There are 700,000 copies in print of "Who Runs Congress?," a study by the Public Citizen's Congress Watch. The figure quoted in Tuesday's edition of the Style section was incorrect.

"I know the book has a sense of credibility," said Sen. Howard Metzenbaum (D-Ohio), waving the bright red, third edition of "Who Runs Congress?" "I looked in the index and it mentions Russell Long's name 35 times and mentions mine once.So I know it's entirely accurate."

Metzenbaum shot a long look at the author, Mark Green, the head of Public Citizen's Congress Watch, and Ralph Nader, the boss of Congress Watch, and continued speaking over the laughter in the Rayburn Building. "Someone told me consumerism is no longer popular buth those men on my left have proved that it is." He paused for effect: "And I'm glad someone is on my left."

That was the jocular tone of the book party for "Who Runs Congress?" an inside, investigative study by the Nader lobbyist with 70,000 copies in print. The new Bantam paperback is a revised and updated version of its best-selling first edition. Congressmen like Robert Drinan (D-Mass.), Richard Ottinger (D-N.Y.), Henry Reuss (D-Wis.) and James Shannon (D-Mass.) all checked out the index with dramatic fanfare.

"And it's with trembling hands that I am reading this, Ralph," joked Reuss, who was dashing in from an American Association of Equipment Lessors reception across the hall. The Lessors had a hearty buffet and almost all male guests while the Nader party had bowls of peanuts, cheese, apple juice and wine and a mixed crowd. Reuss said, "the two are not wholly incompatible. I told Ralph that the ultimate goal of that group is to create a market for good urban transport systems. That would save energy and fight inflation."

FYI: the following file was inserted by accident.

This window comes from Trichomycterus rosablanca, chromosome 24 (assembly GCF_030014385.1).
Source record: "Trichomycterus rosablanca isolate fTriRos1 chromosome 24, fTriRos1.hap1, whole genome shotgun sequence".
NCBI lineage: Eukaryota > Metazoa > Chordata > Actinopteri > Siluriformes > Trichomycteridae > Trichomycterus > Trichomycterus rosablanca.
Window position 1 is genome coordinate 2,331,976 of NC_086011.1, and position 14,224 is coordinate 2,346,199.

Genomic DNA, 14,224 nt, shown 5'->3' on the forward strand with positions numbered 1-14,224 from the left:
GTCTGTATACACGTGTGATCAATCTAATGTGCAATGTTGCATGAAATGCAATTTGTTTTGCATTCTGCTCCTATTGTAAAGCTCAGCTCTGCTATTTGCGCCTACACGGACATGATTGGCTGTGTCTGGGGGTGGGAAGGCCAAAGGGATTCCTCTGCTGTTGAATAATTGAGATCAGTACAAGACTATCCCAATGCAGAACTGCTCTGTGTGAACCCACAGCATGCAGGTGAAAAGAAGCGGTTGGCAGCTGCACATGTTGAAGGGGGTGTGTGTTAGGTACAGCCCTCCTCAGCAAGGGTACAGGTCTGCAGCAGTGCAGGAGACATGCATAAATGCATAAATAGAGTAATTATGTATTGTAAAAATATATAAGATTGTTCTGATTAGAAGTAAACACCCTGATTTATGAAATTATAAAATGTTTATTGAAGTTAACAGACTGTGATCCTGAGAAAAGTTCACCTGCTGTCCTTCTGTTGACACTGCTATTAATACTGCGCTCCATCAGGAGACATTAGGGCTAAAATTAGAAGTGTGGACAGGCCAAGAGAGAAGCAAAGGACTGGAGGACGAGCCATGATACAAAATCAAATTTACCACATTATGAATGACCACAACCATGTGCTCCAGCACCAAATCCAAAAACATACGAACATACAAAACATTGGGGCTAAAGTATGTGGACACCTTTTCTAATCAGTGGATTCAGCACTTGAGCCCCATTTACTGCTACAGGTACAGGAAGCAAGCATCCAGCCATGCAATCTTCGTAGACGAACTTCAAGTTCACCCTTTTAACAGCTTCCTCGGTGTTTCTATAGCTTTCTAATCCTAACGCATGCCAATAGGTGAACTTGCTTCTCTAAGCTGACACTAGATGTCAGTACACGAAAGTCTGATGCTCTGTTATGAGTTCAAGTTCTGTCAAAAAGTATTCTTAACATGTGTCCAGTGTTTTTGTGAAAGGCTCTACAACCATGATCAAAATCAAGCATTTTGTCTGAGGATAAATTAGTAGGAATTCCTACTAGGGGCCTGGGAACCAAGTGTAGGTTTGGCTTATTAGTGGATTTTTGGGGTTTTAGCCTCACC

On the 60 books published under the Nader group's auspices. "Congress" is the runaway favorite. Green, who also wrote the books on Washington lawyers and major corporations, found the updating a sign of the changing times. "The first edition has long profiles on Mills, Hays, and Nixon. Now they are like from another era and we eliminated the whole chapter on impeachment and Watergate," said Green, as a scene-stealer, his 8-month-old daughter Jenya, crawled around him. "We had to expand the chapter on Lawmakers as Lawbreakers because many more had been indicted and run into ethical problems."

Though the dominant spirit congratulations continued, some work of Congress Watch continues also. James Shannon, at 27 the youngest member of Congress, had been approached by Nader's Raiders Carolyn Brickey and Sidney Wolfe for help to work against the bill that proposes to exempt the professional standards review organizations from the Freedom of Information Act. The three were caucusing on their progress at the party.

"I wasn't aware of the issue until they came to see me. But I was sympathetic to the need for the public to know the ratings of doctors and hospitals," said Shannon, who is the son of a physician. "They are good lobbyists because they manage to avoid self-righteousness." Wolfe commented that the other Nader groups find the "Congress" study of a good reference. "With the information you can begin to judge who is more likely to give in to American Medical Association pressure," he said.

The popularity of the book, said Nader, is based on its readability. And, he added, "It's far more appealing outside Washington. People will say they had no idea Congress was as corrupt . . . and the reason is they see specifics.This is not a blanket indictment." And Reuss nearby said, "If I have been [mentioned favorably] it's a profound book. If not, then it's a lot of miserable dribble."